“Only once things calm down somewhat can we see what the new normal for Finland will look like”

K Group has a unique perspective into how Finns eat, build and drive. During the coronavirus crisis, this has meant strong surges in demand in some areas, steep declines in consumption in others. Finland is still in the midst of a crisis, and no one knows how long the situation will last. It is therefore too early to say what everyday life will be like post-crisis.

Kesko published its Q1 results this week. The figures were good, but the impact of the coronavirus crisis was still limited in January-March.

“Going forward, the success of Kesko and other Finnish companies will largely depend on how Finland is able to ease restrictive measures and how the Finnish economy can begin to recover,” says Mikko Helander, Kesko’s President and CEO.

Helander finds predicting future market movements very difficult at the moment.

“Instead of our growth strategy, we are now focusing on crisis management and securing our operations. We must adjust our operations due to a decrease in sales and workloads, ensure our staff stays safe and healthy, and secure the availability of food and construction supplies in Finland. For now, everything else is secondary,” says Helander.

The epidemic has caused sales to both increase and decrease

Retail sales of food have grown during the epidemic in both physical stores and online. Finns are visiting grocery stores less frequently, buying more in one go. More and more people are ordering food online, and many stores have begun to sell restaurant food.

“The weekly growth rate in online grocery sales has peaked at 800%, and online sales now account for some 5% of our total food sales.  The epidemic has raised the level of online grocery shopping to new heights in Finland, and its popularity is expected to continue,” says Helander.

The epidemic and changes in consumer behaviour have meant busy times for many K-retailers and their staff. Store shelves need constant restocking, while some 20 new stores a week launch new online sales services. K-retailers have established sales channels for local restaurants in theirs stores, thus helping out both restaurants struggling with restrictions as well as people eating most of their meals at home.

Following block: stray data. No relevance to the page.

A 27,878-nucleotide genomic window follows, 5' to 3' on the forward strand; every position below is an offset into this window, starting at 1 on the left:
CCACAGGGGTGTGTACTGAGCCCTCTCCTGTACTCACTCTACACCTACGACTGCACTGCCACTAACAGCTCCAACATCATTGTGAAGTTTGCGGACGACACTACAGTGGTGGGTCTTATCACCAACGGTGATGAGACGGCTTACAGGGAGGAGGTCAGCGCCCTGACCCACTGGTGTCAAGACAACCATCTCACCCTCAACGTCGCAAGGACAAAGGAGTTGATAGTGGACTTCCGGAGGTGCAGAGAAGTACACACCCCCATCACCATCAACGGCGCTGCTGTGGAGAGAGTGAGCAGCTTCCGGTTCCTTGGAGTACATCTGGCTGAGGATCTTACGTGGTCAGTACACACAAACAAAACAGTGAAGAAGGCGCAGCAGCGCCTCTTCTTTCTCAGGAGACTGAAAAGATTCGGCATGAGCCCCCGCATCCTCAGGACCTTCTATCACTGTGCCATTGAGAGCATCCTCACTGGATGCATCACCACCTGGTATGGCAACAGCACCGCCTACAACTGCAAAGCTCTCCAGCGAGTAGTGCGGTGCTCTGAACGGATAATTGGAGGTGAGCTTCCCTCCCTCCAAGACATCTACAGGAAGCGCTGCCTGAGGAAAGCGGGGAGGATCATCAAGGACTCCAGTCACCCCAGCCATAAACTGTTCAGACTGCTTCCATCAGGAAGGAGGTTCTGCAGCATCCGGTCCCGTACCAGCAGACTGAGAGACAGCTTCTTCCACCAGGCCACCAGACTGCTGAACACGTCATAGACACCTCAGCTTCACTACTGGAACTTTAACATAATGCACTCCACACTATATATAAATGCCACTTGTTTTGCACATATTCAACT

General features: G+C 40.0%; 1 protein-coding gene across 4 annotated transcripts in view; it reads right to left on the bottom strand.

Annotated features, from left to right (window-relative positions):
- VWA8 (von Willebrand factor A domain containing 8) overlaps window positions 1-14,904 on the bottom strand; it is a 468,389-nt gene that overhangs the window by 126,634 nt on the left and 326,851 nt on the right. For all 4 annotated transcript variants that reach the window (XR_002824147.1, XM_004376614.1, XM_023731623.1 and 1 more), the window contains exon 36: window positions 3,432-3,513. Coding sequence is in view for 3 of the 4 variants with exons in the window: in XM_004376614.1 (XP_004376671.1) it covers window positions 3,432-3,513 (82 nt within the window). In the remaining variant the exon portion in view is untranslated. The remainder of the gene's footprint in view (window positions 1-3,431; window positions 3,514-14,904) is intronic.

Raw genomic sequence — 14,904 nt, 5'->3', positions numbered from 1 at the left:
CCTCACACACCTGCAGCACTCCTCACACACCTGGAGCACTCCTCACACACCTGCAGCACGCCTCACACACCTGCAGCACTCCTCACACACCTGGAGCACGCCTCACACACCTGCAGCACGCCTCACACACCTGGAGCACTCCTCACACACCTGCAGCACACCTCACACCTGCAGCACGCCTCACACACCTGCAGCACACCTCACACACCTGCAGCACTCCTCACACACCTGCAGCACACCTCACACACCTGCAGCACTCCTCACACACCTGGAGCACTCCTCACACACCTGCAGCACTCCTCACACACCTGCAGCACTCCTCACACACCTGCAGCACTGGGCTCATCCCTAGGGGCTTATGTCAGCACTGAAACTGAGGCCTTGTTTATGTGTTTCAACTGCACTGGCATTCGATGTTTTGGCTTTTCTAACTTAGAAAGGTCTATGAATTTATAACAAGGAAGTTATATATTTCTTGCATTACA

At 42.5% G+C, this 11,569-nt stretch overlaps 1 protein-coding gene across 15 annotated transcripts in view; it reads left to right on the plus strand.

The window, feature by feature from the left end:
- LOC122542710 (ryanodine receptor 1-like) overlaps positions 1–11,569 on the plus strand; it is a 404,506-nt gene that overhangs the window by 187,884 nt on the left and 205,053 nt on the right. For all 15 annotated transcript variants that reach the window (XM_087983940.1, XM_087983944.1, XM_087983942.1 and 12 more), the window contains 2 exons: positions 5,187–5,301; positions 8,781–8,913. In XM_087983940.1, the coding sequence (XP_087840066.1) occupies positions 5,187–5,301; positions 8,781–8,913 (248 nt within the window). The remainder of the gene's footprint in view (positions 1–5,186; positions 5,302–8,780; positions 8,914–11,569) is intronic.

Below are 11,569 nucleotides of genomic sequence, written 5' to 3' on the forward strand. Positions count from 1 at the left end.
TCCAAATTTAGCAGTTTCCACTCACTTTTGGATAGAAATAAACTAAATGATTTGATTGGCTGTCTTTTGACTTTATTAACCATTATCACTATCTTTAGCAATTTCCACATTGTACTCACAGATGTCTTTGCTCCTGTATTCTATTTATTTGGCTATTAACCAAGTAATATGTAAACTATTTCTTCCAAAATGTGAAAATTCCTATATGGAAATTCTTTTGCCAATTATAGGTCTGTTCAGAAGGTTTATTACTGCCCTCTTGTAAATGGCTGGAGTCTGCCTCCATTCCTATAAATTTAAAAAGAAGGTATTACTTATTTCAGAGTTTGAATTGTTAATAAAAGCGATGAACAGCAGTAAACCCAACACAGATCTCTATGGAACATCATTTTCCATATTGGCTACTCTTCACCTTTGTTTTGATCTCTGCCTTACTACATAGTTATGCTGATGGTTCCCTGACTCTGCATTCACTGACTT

Meanwhile, with restaurants, schools and workplaces closed, K Group’s foodservice wholesale company Kespro has seen its sales halved. The situation has also affected car sales, with a major decline in orders for new passenger cars. The demand for servicing has remained good, as people now have time to look after their cars.

“Finns have eagerly renovated their homes and summer houses. We have also not seen a drop in professional construction so far. However, things have been very quiet for leisure trade stores, and some of them have had to close down. The uncertainty regarding the future is emphasised in the building and technical trade division,” says Helander.

The epidemic has also affected work

In addition to those working on the front lines – store and logistics staff – K Group employs a wide variety of specialists, who have now been working remotely. According to a recent survey, these employees feel that working remotely has been very successful, with many stating that their productivity has actually increased as they do not need to move from one place to another during the workday.

However, K Group has had to put many development projects on hold to deal with the crisis. Workloads have also shrunk in many cases due to a steep decline in customer demand. Consequently, K Group has had to temporarily lay off employees.

“We have also moved people between units and functions internally to respond to the new situation. This has not always been easy, as each task is usually handled by someone with relevant expertise. Nonetheless, it has been great to witness how employees who usually sell food to restaurants have stepped up to help the elderly with online grocery shopping, or how people from other departments have been able to contribute to the development of our online stores,” says Helander.

K Group’s success goes hand in hand with Finland’s success

Helander is also Chairman for the so-called Exit Group of the Confederation of Finnish Industries, which aims to establish a road map for Finland to pull away from the extraordinary circumstances caused by the coronavirus crisis and begin reconstruction. This work also entails crisis management.

“The best case scenario would see the Finnish economy turn to a growth track before the end of the year. The main thing is to quickly get the epidemic under control and open up our economy. By safely and responsibly restarting the economy we would offer the best possible support to companies big and small,” says Helander.

“In the end, K Group’s success is tied to Finland’s success. We have been a bedrock for Finns during these exceptional times. We do not yet know how the crisis will affect the global and Finnish economy. We will learn more in upcoming weeks and months – only once things calm down somewhat can we see what the new normal for Finland will look like. Although we have temporarily put our growth strategy on the back burner, we will definitely return to it,” says Helander.

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